The options consist of “bundles” of reform measures made across 6 dimensions. The measures are combined in such a way that the options provide a gradual shift from the status quo towards:

  • Reduced complexity for the capital regime;
  • Greater certainty as to the loss-absorbing quality of regulatory capital;
  • A more level playing field; and,
  • A reduced risk of regulatory arbitrage.

The consultation closes at 5pm on Friday 8 September.

They also mention the “trans-Tasman context”

An important context for New Zealand’s bank capital regulations is the dominance of four large banks (the “big four”). Each of the big four is a locally incorporated subsidiary of an Australian-incorporated banking parent. Between them the “big four” account for almost 90% of aggregate bank assets in New Zealand.

The big four banks are subject to Australian and New Zealand bank capital regulations – capital issued by the big four potentially qualifies as capital both for the New Zealand bank and for the Australian parent. This is important for a couple of reasons:

  • The Australian regulator’s requirements of the Australian parents can flow down into terms and conditions in the instruments issued by New Zealand banks and these may be problematic in the New Zealand context. An example would be the requirement that, in order to be recognised as capital for the Australian parent, contingent debt issued by the New Zealand subsidiary must, if it offers conversion, convert into listed ordinary shares (the New Zealand subsidiaries do not list their ordinary shares).
  • Banks prefer requirements to be aligned, as this reduces their costs of compliance with both regimes.

RBNZ Official Cash Rate unchanged at 1.75 percent

The Reserve Bank today left the Official Cash Rate (OCR) unchanged at 1.75 percent.

Global economic growth has increased and become more broad-based.  However, major challenges remain with on-going surplus capacity and extensive political uncertainty.

Headline inflation has increased over the past year in several countries, but moderated recently with the fall in energy prices.  Core inflation and long-term bond yields remain low.  Monetary policy is expected to remain stimulatory in the advanced economies, but less so going forward.

The trade-weighted exchange rate has increased by around 3 percent since May, partly in response to higher export prices.  A lower New Zealand dollar would help rebalance the growth outlook towards the tradables sector.

GDP growth in the March quarter was lower than expected, with weaker export volumes and residential construction partially offset by stronger consumption.  Nevertheless, the growth outlook remains positive, supported by accommodative monetary policy, strong population growth, and high terms of trade.  Recent changes announced in Budget 2017 should support the outlook for growth.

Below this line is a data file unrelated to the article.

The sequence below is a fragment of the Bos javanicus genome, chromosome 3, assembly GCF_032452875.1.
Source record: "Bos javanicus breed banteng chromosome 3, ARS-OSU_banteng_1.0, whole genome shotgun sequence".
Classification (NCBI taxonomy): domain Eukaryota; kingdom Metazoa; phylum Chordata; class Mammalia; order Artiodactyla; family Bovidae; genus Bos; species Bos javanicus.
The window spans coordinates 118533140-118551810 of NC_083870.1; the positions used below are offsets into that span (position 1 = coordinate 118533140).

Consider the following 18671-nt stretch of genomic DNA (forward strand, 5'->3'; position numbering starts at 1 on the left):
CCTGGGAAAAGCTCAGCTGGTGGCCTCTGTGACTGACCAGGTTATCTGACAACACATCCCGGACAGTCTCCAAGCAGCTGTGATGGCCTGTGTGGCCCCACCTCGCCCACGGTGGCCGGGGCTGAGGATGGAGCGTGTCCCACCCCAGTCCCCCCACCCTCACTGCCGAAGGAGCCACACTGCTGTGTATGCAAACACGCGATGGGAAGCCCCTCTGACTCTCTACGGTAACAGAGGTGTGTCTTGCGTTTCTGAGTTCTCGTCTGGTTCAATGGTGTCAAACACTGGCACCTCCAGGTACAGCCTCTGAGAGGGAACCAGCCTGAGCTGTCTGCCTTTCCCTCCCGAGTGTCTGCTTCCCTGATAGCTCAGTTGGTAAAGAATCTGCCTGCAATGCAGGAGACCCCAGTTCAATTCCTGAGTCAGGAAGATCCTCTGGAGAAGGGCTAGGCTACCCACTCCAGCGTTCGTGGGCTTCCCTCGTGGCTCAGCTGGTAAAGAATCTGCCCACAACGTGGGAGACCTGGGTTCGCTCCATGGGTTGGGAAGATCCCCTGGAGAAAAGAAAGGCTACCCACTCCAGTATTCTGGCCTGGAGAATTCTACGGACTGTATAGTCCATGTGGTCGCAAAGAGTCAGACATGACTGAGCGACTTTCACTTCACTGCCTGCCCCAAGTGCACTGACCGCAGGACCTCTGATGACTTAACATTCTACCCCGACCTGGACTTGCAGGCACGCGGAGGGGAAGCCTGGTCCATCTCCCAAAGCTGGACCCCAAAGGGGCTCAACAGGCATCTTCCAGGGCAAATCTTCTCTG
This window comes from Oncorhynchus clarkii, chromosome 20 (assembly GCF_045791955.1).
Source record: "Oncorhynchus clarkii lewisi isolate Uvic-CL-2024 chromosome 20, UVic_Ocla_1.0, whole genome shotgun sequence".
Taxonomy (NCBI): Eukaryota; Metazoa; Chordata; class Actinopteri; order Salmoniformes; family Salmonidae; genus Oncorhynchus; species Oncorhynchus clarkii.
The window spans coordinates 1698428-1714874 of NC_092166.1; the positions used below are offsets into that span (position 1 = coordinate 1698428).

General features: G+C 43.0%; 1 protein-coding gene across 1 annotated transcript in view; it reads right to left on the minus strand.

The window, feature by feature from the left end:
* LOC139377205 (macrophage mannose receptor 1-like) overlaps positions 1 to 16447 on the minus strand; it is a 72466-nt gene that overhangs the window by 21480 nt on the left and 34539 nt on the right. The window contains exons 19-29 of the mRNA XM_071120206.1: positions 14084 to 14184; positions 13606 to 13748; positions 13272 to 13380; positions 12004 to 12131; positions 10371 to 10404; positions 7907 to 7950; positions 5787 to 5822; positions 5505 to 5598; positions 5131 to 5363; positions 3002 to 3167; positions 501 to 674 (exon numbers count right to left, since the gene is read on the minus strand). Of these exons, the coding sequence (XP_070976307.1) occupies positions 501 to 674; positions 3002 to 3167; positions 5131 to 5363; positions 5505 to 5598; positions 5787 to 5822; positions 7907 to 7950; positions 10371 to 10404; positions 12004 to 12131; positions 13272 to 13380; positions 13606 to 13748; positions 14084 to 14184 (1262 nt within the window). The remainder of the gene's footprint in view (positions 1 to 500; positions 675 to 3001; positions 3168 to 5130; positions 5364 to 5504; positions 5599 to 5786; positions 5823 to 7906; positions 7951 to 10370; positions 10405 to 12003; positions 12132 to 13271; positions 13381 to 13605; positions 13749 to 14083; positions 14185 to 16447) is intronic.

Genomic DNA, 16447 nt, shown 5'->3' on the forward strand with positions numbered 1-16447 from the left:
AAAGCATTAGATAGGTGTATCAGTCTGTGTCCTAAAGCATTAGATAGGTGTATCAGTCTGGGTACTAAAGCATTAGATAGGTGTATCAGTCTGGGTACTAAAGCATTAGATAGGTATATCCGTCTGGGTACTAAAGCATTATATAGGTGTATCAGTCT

House price inflation has moderated further, especially in Auckland.  The slowdown in house price inflation partly reflects loan-to-value ratio restrictions, and tighter lending conditions.  This moderation is projected to continue, although there is a risk of resurgence given the on-going imbalance between supply and demand.

The increase in headline inflation in the March quarter was mainly due to higher tradables inflation, particularly petrol and food prices.  These effects are temporary and may lead to some variability in headline inflation.  Non-tradables and wage inflation remain moderate but are expected to increase gradually.  This will bring future headline inflation to the midpoint of the target band over the medium term. Longer-term inflation expectations remain well-anchored at around 2 percent.

Monetary policy will remain accommodative for a considerable period.  Numerous uncertainties remain and policy may need to adjust accordingly.

New Zealand’s financial system is sound but continues to face risks

New Zealand’s financial system remains sound and the risks facing the system have reduced in the past six months, Reserve Bank Governor Graeme Wheeler said today when releasing the Bank’s May Financial Stability Report.

“The outlook for the global economy has been improving but global political and policy uncertainty remains elevated and debt burdens are high in a number of countries. A sharp reversal in risk sentiment could lead to higher funding costs for New Zealand banks and an increase in domestic borrowing costs. New Zealand’s banks are vulnerable to these risks because of their increasing reliance on offshore funding for credit growth,” Mr Wheeler said.

“House price growth has slowed in the past eight months, in response to tighter loan-to-value ratio (LVR) restrictions, and a more general tightening in credit and affordability pressures in parts of the country.

While residential building activity has continued to increase, the rate of house building remains insufficient to meet rapid population growth and the existing housing shortage. House prices remain elevated relative to incomes and rents, and any resurgence would be of concern.

“Dairy prices have recovered significantly in the past 12 months, and the majority of dairy farms are likely to have returned to profitability in the 2016/17 season. However, parts of the dairy sector are carrying excessive debt burdens, and remain vulnerable to a fall in income or an increase in costs. Banks should continue to closely monitor and maintain full provisioning against lending to high risk farms,” he said.